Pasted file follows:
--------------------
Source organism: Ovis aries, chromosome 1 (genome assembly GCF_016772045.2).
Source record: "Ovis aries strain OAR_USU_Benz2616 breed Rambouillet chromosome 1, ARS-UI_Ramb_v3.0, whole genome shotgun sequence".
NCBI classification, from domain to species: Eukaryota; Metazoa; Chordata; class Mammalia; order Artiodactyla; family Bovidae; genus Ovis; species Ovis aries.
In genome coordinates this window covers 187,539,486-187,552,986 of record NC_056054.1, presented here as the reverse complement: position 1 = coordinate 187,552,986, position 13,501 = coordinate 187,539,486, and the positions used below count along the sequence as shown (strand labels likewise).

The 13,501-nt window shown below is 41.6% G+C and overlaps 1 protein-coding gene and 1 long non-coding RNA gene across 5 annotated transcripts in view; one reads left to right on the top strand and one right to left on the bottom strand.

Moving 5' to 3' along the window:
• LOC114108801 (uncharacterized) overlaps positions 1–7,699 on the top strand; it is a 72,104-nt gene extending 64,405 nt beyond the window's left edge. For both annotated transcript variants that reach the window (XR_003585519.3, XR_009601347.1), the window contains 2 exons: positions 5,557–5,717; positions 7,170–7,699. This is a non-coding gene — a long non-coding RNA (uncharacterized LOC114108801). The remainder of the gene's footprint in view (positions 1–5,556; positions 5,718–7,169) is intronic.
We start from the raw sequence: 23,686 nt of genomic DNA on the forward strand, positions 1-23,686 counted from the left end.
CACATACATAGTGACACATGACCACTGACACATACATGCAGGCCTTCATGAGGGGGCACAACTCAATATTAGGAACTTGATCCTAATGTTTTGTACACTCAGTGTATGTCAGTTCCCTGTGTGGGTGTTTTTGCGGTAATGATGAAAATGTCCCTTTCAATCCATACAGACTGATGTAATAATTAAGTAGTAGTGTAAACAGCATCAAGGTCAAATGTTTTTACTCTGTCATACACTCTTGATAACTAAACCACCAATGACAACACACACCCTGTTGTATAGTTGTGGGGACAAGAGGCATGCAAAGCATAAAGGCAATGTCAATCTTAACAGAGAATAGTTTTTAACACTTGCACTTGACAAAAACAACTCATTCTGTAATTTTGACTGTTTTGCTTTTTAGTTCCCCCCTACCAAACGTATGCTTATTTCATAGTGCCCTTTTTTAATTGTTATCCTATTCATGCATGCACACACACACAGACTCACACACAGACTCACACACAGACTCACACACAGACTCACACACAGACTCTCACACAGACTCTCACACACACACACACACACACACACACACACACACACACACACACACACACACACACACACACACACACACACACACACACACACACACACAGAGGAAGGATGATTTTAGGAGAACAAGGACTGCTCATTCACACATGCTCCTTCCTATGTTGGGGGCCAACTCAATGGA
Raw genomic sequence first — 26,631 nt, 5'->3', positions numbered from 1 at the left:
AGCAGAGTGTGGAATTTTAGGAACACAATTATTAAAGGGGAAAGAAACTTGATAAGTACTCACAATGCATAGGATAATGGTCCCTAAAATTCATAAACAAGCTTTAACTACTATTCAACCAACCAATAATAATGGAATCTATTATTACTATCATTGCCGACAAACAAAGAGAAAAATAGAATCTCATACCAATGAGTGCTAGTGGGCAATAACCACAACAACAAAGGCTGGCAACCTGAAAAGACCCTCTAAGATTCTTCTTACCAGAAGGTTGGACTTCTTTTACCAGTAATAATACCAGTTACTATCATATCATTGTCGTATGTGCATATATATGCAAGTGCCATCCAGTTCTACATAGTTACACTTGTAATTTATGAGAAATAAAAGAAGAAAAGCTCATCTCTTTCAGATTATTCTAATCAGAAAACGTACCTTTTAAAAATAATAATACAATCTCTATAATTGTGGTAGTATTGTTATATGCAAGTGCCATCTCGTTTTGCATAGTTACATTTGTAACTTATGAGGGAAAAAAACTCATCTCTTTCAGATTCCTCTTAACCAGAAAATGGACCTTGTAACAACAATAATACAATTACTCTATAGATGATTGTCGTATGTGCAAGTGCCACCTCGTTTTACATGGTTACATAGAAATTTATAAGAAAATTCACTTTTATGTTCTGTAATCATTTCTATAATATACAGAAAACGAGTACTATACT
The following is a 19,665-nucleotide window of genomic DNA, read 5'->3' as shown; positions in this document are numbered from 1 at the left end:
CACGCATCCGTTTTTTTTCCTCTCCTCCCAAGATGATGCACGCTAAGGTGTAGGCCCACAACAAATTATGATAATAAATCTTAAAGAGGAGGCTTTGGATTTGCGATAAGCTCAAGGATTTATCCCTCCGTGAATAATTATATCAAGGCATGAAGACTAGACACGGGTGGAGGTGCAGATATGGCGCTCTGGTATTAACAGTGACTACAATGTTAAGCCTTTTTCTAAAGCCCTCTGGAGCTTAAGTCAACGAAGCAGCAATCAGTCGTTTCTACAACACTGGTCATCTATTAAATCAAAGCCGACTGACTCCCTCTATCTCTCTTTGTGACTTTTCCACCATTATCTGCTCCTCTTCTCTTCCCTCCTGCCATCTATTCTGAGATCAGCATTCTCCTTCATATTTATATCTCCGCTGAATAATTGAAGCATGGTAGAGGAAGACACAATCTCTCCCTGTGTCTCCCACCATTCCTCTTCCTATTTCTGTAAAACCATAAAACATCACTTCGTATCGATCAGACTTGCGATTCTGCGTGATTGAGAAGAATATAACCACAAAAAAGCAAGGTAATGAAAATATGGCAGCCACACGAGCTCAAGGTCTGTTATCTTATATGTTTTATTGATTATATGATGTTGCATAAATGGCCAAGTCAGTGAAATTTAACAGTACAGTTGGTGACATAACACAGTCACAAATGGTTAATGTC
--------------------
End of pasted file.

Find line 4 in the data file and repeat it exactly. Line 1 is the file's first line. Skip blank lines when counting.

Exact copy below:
In genome coordinates this window covers 187,539,486-187,552,986 of record NC_056054.1, presented here as the reverse complement: position 1 = coordinate 187,552,986, position 13,501 = coordinate 187,539,486, and the positions used below count along the sequence as shown (strand labels likewise).